By Sabrina Rodriguez
By Michael E. Miller
By Carlos Suarez De Jesus
By Luther Campbell
By Kyle Munzenrieder
By Sabrina Rodriguez
By Trevor Bach
By Kyle Munzenrieder
Petrie was released from Mercy about four days after his suicide attempt, and was admitted straight into the psychiatric ward at Doral Palms Hospital. He stayed there almost two weeks, and by the time he left, he'd lost his desire to die. "The day I started getting better," Petrie remembers, "was when they brought in a guy, a retired doctor. His wife had left him and he was having a really hard time. Talking to him, I said to myself, You need to put this in perspective. I started realizing I'd made a terrible mistake. I felt I couldn't go any lower, but the more I talked in the group sessions and did the [mental training] exercises, I started to feel better. I was willing to start all over again." Before he left Doral Palms, Petrie says, he spoke with Roth in a telephone conference call that also included Petrie's attending psychiatrist. "Before we talked, my doctor didn't believe my story," Petrie recounts. "But he got me to write down [a list of the possessions] I wanted back from Robert. So I said, 'Robert, I feel better, I'm taking medication, and there are some things I want back.' He said, 'Well, there is some money from the sale of the house.' But then he didn't give it to me."
Upon his release from Doral Palms, a hospital van took Petrie to Roth's house to pick up his Jeep. The car was parked outside, as Roth had promised, with the key on top of a tire. Inside was a suitcase full of Petrie's clothes and a book he'd never seen before, The Tibetan Book of Living and Dying. He was sure Roth meant to communicate something to him by leaving the book for him, and he thought it was subtle encouragement to go ahead and finish the cycle of death he had started. The Jeep's title wasn't inside, Petrie adds, alleging that Roth kept that, as well as his passport.
Now he had his car, but he didn't have a home. Once again Petrie checked into a hotel, this time the Riviera Motel on South Dixie Highway. "While I was there I thought, Where am I going to go?" Petrie remembers. "I'd alienated all my friends. I realized I could be on the street in a very short time. But you know what the difference is between me and a homeless person? They have street smarts, and I don't." Part of the $1800 in traveler's checks was still in his wallet, and his paychecks were still arriving at Roth's address, though Petrie says he panicked because he didn't know if he was going to see any of them.
After a few days at the motel, Petrie called the priest who had ministered to him at Mercy Hospital. "[The priest] stayed on the phone with me one whole day, trying to calm me down," he says. "He told me he would call Brother Paul at Camillus House [a respected downtown homeless rehabilitation facility] to see about me going to stay there until I could get back on my feet."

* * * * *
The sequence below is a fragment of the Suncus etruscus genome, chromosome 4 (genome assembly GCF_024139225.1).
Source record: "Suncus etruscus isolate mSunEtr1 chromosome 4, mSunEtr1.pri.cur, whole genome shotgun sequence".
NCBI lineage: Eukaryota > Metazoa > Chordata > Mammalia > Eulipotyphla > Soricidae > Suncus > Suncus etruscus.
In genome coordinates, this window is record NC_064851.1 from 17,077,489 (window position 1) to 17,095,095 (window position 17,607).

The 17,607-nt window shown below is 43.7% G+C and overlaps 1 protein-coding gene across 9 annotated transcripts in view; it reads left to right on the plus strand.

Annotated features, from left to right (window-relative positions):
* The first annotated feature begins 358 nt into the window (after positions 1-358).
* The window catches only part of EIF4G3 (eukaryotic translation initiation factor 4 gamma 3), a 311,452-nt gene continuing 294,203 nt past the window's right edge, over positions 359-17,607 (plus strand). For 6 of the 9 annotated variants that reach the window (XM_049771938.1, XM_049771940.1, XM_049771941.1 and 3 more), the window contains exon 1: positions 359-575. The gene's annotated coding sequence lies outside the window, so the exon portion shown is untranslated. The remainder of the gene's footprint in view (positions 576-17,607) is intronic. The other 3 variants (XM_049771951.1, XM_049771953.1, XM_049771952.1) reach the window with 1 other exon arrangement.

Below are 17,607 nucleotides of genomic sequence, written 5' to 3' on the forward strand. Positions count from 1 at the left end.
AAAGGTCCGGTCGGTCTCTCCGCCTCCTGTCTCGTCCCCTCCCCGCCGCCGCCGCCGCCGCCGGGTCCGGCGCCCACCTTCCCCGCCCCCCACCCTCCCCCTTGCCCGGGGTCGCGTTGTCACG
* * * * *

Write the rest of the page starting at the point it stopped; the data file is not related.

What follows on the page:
Petrie spoke with Brother Paul by phone the next day, he says, and Paul assured him he could stay indefinitely at Camillus House and work for room and board. Then Petrie opened the Yellow Pages to "Attorneys" and picked up the phone again. He says he called the lawyers in the directory one by one, always leaving messages with their secretaries that he needed help in recouping his money and possessions from another lawyer. Not surprisingly, he didn't get much response. Only one attorney, Joseph Shook of Coral Gables, returned his call. Shook says he listened to Petrie's tale but didn't believe him until Petrie came to his office with papers supporting at least the basic outline of the story.
Shook wrote to Roth on August 31, asking that he return personal property to Petrie, sign the car title back to Petrie, and turn over $6000 in cash (two paychecks and money taken out of Petrie's checking account), plus "the median market value of the home minus reasonable adjustments for realtor's fees together with the amount owed on the mortgage." Shook argued that because Petrie had signed over to Roth various possessions while he was planning to take his own life, all the transfers were now invalid as Petrie subsequently rejected suicide.
Meanwhile Petrie had escaped homelessness and Camillus House, although he wound up in a similarly undesirable living situation. Jay Mason, whom Petrie had befriended when they were both patients at Doral Palms, had recently (at Petrie's recommendation) moved into Petrie's former home in the Grove as one of two tenants of the new owners, Greg Furst and his wife Trisha Foster, who had purchased it as a rental property. Mason then told Petrie that no one was living in Petrie's old bedroom and that he should inquire about renting it.
"There were three tenants there, and then Juan [Rivera] leaves," explains Furst. "It was the weirdest damn thing. This guy George calls one day and asks us to meet him at the house. So we get there and he takes a key out of his pocket and opens the front door and says, 'Come on in.' He's inviting us into our house. I thought we were going to flip out. So he goes, 'Well, I just got back and I know two other guys are staying here, but do you mind if I rent a room?' And so we go, 'No, of course not.'"